Oper

Rusalka

Antonín Dvořák

A lyrical fairy-tale in three acts Libretto by Jaroslav Kvapil

Premiere 7. May 2022

Performed in Czech with German and English supertitles

 
Info
  • Starting Time: 7 pm

  • Venue:  Semperoper Dresden

  • The advance booking will be announced later

  • Free introductory talk
  • held in the Semper Opera House cellar 45 minutes before curtain-up
    Info
    • Starting Time: 7 pm

    • Venue:  Semperoper Dresden

    • The advance booking will be announced later

    • Free introductory talk
    • held in the Semper Opera House cellar 45 minutes before curtain-up

    • Post-Show Discussion following the performance (free admission).
      Info
      • Starting Time: 7 pm

      • Venue:  Semperoper Dresden

      • The advance booking will be announced later

      • Free introductory talk
      • held in the Semper Opera House cellar 45 minutes before curtain-up
        Info
        • Starting Time: 7 pm

        • Venue:  Semperoper Dresden

        • The advance booking will be announced later

        • Free introductory talk
        • held in the Semper Opera House cellar 45 minutes before curtain-up
          Info
          • Starting Time: 7 pm

          • Venue:  Semperoper Dresden

          • The advance booking will be announced later

          • Free introductory talk
          • held in the Semper Opera House cellar 45 minutes before curtain-up
            Info
            • Starting Time: 7 pm

            • Venue:  Semperoper Dresden

            • The advance booking will be announced later

            • Free introductory talk
            • held in the Semper Opera House cellar 45 minutes before curtain-up
              Info
              • Starting Time: 7 pm

              • Venue:  Semperoper Dresden

              • The advance booking will be announced later

              • Free introductory talk
              • held in the Semper Opera House cellar 45 minutes before curtain-up

                Having fallen in love with the Prince, the water nymph Rusalka wishes to become human in order to be with him forever. The witch Ježibaba demands that Rusalka give up her voice for this transformation, whereupon she leaves her home and family. Arriving in the world of the humans, Rusalka initially enraptures the prince; yet the magical, voiceless creature remains something of a stranger in this new society, and eventually her lover turns away from her – which means death for him and banishment for her. With great dramatic feeling, Dvořák’s music for his fairy-tale opera (which premiered in Prague in 1901) contrasts the world of the ghostly, swirling underwater kingdom with the stiff formalities of the royal court. The international stage director Christoph Loy will make his debut at the Semperoper with this allegorical study of the significance of one’s own identity and the meaning of the human soul, illustrated by the transformation of the main character Rusalka from a romantic water nymph to a suffering, loving human who lacks a real home.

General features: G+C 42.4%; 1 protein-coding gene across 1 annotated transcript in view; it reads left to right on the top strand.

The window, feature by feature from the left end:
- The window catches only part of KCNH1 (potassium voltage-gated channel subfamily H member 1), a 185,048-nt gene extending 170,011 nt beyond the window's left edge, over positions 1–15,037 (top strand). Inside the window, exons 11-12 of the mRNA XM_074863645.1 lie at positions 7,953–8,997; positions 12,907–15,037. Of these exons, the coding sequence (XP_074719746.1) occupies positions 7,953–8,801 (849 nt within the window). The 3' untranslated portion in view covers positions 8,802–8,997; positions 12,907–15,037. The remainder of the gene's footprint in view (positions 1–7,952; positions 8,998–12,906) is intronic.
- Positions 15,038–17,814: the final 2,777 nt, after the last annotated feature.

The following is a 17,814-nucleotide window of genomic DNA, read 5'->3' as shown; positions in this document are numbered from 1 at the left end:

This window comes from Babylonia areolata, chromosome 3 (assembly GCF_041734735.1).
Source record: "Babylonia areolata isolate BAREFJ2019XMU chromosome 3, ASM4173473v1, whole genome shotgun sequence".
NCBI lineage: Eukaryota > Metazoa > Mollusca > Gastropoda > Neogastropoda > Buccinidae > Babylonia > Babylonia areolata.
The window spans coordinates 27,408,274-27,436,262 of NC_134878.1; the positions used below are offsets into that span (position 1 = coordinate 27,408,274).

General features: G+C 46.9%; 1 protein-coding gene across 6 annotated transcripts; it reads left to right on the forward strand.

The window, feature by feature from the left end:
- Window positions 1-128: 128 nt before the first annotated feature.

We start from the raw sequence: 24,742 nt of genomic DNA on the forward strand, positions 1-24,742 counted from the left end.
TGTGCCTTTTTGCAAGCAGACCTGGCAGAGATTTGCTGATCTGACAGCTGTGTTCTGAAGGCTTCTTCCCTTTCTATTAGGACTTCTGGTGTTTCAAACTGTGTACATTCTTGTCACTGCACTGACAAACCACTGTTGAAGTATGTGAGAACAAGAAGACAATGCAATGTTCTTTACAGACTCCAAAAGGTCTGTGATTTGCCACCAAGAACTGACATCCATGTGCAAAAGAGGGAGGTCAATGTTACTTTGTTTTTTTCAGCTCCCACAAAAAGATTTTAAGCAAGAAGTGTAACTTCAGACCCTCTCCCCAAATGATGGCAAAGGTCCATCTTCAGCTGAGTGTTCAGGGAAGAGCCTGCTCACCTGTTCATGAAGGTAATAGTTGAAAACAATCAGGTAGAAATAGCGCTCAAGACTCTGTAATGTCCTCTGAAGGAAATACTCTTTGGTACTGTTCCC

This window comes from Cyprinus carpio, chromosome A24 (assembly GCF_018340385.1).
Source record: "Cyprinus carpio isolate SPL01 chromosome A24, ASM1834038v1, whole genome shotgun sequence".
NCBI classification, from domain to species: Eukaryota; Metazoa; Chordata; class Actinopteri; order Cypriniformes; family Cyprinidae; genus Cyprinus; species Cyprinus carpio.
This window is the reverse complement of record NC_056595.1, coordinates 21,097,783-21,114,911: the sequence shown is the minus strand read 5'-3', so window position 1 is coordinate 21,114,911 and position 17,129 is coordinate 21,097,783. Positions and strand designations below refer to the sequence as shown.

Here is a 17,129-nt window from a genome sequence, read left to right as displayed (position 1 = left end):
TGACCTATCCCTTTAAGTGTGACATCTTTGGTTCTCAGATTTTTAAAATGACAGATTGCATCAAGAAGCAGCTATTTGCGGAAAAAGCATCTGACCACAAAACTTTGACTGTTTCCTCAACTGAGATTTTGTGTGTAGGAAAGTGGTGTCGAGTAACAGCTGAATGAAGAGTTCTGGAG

Plot

                Act 1
                The water nymph Rusalka complains to the water gnome of her suffering. She feels trapped in her world and desires nothing more than to be human. She wants to win the Prince’s love, for which she is ready to sacrifice everything. Despite his discouragement, the water gnome decides to help her and sends her to the witch Ježibaba. In return for transforming her into a human woman, Rusalka surrenders her voice to the witch. She bids Rusalka farewell with a warning: she will be mute in the human world and, should her love not find fulfillment, she can only return to the water kingdom if her lover dies, otherwise she will be an outcast forever. In human form, Rusalka meets the Prince, who is immediately captivated by the beautiful stranger and wants to make her his wife. 

                Act 2
                While Rusalka and the Prince are enjoying their happiness, the other members of the court remain suspicious and hostile toward this mute creature because of her difference. A foreign princess also appears at Rusalka and the Prince’s wedding. She senses that the reticence of his mute bride is unsettling the Prince. She mocks him and finally seduces the groom in the presence of his bride. Rusalka, who believed in the kindness and sincerity of her Prince, is aghast, her dream shattered. Caught between two worlds, neither a nymph nor a human woman, she is unable to either live nor die. The foreign princess savors her triumph over Rusalka; the Prince, however, is plagued by a guilty conscience.

                Act 3
                Rusalka laments her fate and, in despair, wishes for death. She goes to see Ježibaba again and asks her for help. But the witch’s advice only deepens her despair: if Rusalka wants to be released from her situation, she has to kill the Prince. In a final encounter, Rusalka and the Prince meet, and for the first time Rusalka is able to speak to him. Knowing that it will cost him his life, he begs Rusalka for a kiss. She fulfills his wish. 

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